This was a prospective, comparative, single-center clinical study. It was performed between October 2014 and March 2017 in a tertiary care pediatric ICU. The study was conducted in two phases. Non-antimicrobial standard dressings were applied before and after the CHG-dressing phase to negate any coincidental temporal effect. Prior to this study, the non-antimicrobial "3M Tegaderm I.V. Dressing" was used for standard catheter care. We applied CHG dressings to half of all patients. Appropriate staff training was given prior to and during the changeover period. After the CHG-dressing phase, standard dressings were reintroduced. This study was approved by our local ethics committee (number: 2017/327). We found that a sample size of 61 patients per group would afford 80% power at the 5% significance level for the detection of a 20% difference between the two groups.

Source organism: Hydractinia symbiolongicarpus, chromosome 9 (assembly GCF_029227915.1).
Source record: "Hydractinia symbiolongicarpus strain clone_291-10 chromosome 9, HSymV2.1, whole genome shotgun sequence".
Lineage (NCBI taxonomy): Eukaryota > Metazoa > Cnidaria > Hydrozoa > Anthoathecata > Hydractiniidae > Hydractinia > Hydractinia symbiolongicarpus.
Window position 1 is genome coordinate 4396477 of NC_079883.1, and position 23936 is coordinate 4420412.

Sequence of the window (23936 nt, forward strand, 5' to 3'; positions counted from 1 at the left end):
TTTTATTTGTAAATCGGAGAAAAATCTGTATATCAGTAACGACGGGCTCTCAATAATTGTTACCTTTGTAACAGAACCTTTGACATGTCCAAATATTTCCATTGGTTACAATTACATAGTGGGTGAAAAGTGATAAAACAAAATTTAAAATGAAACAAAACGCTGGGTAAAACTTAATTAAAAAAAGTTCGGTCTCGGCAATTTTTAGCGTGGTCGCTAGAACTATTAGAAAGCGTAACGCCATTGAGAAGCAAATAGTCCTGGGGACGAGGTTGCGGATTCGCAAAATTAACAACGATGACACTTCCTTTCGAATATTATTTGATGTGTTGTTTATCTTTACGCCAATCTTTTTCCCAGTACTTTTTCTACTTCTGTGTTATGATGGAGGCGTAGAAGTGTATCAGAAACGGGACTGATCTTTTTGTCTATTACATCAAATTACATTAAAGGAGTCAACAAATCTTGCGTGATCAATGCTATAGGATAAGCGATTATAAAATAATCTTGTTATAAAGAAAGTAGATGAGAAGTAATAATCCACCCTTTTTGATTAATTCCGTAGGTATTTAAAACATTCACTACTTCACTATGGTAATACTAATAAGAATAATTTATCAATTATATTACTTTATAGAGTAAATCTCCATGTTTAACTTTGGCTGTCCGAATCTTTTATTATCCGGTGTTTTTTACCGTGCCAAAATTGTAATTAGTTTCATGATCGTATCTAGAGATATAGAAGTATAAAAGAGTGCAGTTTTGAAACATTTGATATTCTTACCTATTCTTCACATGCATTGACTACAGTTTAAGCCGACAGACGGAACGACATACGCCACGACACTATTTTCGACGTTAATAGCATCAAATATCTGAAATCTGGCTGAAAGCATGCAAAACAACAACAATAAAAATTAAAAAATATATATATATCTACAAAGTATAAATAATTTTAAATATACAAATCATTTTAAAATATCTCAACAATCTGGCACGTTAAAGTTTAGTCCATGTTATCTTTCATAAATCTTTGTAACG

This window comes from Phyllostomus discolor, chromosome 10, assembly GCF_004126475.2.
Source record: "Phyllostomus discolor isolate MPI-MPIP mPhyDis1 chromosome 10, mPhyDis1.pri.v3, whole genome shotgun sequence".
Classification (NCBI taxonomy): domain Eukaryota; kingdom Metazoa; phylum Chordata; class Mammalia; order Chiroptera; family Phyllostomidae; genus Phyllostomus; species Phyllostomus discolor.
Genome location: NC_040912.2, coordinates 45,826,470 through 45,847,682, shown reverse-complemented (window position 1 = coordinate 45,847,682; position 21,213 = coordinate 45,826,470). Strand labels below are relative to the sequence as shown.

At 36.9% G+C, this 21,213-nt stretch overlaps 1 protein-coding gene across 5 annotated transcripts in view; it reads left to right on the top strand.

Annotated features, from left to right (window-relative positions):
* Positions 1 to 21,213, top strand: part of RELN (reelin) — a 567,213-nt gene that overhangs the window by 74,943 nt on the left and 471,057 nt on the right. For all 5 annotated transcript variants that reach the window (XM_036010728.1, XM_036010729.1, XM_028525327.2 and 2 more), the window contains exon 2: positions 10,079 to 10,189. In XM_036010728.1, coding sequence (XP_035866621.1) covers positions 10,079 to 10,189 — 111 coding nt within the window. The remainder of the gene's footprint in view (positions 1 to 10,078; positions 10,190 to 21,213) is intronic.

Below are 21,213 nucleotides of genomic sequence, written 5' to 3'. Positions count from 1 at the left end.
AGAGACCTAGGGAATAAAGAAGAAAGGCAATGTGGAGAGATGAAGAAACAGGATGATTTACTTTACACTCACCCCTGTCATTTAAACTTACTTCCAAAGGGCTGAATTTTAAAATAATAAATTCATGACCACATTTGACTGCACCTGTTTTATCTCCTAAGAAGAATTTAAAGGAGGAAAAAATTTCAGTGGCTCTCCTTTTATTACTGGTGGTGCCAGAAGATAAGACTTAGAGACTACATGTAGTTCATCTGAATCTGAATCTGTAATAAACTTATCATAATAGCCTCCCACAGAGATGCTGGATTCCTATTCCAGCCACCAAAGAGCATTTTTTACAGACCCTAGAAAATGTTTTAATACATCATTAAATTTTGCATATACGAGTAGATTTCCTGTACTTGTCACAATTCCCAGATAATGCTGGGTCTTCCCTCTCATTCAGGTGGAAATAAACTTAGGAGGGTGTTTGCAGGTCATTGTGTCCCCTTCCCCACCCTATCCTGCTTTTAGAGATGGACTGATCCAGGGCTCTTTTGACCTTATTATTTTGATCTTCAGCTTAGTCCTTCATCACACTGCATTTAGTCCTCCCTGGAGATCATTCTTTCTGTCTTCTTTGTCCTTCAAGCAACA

The primary outcome was whether the new CHG dressing reduced the CRBSI rate. The secondary outcome was whether the CHG dressing affected the types of organisms causing CRBSIs.
Inclusion criteria: All patients with catheters in the jugular vein for [greater than or equal to]48 hour.
Exclusion criteria: Any existing BSI; known hypersensitivity to the study dressing or CHG per se; and/or eczema, rash, lesions, burns, or other skin conditions that might compromise skin integrity at the catheter insertion site; a hemodialysis catheter; combined jugular and femoral central venous catheters; and a catheter inserted prior to ICU admission.